Today’s blog post is from a book by David Francis, the former Director of Sunday School for LifeWay Christian Resources. He and co-author Bruce Raley created the book Extreme Sunday School Challenge to remind us all of the importance of starting new groups. You can click the book title to download a free digital copy of the booklet (you’ll jump to the book’s landing page at lifeway.com).
I am delighted to introduce you to their book, and their words below about the importance of intentionally starting new groups:
Starting new groups also gives the church an opportunity to grow beyond its present scope of influence. Most groups become closed after they have existed for 18-24 months. Even new people who come into an established group may find it difficult to build relationships. A few probably will, but seldom more than the number of group members who leave for various reasons. So, even though a few new people may ‘stick,’ there will rarely be any net growth. New groups will move your organization beyond your present sphere of influence and into the next circle of influence in your community.
A new group will bring an average of 10 new people attending Bible study within a year if properly begun.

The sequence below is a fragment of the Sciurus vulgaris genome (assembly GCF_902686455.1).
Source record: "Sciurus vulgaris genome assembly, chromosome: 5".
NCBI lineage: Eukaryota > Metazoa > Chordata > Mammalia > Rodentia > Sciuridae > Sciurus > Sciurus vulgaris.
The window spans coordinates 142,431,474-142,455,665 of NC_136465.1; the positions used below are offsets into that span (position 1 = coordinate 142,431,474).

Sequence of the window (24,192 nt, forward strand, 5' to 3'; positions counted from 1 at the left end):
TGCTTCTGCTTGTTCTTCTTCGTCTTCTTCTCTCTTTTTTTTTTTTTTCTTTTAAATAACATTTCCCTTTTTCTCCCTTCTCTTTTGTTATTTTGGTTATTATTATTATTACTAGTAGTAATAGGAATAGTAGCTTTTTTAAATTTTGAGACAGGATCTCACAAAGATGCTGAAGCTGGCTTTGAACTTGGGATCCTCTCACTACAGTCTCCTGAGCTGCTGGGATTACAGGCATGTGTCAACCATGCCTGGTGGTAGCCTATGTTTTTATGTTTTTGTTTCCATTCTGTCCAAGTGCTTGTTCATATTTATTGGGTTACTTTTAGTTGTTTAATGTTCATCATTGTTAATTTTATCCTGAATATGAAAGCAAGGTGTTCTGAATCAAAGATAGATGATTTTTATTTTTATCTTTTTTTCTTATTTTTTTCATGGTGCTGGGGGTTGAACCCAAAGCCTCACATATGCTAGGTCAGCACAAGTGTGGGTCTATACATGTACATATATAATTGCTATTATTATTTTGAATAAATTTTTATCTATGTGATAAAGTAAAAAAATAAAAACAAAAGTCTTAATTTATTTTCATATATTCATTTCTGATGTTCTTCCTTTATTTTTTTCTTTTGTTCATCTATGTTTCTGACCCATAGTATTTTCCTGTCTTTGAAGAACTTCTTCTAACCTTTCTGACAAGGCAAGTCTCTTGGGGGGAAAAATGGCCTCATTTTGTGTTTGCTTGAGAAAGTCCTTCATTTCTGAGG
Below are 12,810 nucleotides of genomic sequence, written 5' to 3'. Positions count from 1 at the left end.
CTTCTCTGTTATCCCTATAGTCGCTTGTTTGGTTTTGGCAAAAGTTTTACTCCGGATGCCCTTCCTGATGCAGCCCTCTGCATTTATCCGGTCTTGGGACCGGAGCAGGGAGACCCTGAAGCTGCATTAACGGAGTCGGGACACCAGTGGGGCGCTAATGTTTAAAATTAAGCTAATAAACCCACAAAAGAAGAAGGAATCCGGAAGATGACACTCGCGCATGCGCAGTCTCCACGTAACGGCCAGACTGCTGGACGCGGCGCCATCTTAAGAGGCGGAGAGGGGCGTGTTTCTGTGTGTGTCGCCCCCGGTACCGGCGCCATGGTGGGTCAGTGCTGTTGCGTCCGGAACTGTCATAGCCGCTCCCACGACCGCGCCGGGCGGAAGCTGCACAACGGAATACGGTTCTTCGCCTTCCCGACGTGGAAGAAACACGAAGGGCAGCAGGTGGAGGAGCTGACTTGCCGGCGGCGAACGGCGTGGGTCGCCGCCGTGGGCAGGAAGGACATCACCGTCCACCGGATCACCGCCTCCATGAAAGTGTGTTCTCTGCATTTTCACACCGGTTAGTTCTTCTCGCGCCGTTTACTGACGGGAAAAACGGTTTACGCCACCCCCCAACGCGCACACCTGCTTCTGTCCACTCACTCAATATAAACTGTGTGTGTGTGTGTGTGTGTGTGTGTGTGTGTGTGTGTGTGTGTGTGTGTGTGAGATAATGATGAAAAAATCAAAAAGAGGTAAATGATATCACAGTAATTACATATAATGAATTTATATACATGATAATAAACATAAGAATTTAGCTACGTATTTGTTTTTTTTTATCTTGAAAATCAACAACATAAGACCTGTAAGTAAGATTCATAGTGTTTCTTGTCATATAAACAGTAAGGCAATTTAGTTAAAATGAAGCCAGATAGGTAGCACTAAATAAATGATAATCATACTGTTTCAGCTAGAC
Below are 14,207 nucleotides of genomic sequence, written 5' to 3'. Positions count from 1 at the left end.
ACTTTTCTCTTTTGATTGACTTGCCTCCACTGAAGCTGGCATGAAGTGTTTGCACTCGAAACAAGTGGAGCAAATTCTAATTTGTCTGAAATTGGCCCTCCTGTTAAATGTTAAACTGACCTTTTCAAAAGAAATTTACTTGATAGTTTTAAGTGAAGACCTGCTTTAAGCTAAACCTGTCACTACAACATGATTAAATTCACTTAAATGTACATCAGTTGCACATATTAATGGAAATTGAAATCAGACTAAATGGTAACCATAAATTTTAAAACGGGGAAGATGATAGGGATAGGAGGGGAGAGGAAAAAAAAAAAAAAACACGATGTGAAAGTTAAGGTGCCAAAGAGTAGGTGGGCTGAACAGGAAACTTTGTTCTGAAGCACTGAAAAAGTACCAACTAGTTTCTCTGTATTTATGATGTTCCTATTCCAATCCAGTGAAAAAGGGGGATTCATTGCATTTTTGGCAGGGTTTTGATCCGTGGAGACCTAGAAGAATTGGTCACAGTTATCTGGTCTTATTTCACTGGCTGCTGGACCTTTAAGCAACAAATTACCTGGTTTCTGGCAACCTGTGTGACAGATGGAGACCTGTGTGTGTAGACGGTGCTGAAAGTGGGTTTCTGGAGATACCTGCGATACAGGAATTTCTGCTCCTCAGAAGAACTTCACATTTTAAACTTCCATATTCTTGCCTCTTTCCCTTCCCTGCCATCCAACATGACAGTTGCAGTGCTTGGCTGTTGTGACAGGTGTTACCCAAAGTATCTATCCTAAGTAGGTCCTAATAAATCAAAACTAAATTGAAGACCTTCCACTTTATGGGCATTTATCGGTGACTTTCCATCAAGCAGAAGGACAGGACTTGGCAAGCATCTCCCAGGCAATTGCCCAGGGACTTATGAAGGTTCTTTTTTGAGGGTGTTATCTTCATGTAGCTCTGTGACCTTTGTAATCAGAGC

The group itself may not grow by 10, but the Bible study organization will. The key is the group must begin properly. A class begins properly when:
- A target audience is identified.
- Leaders are enlisted and trained.
- Emphasis is given to the birth of the group.
So if you want your Sunday School to grow by 50 people next year, start at least 5 new groups…
A few years ago my wife and I began a new LIFE Group at our former church. Sure enough, we averaged about 15 people in our group. We started another new group at our current church (February 2019 launch) and we’ve seen the group attract about 13-15 people on average). I’ve lived the truth of the message from Extreme Sunday School Challenge that new groups will attract 10 or more people on average. Twice!
It’s time for your group to help your church grow by releasing some of your members to go out and start a new group. New groups grow faster and attract more people than older, established groups. Work with your pastor, Sunday School director, or Minister of Education to find out how you can help your church reach an disciple new people by starting a group out of yours.
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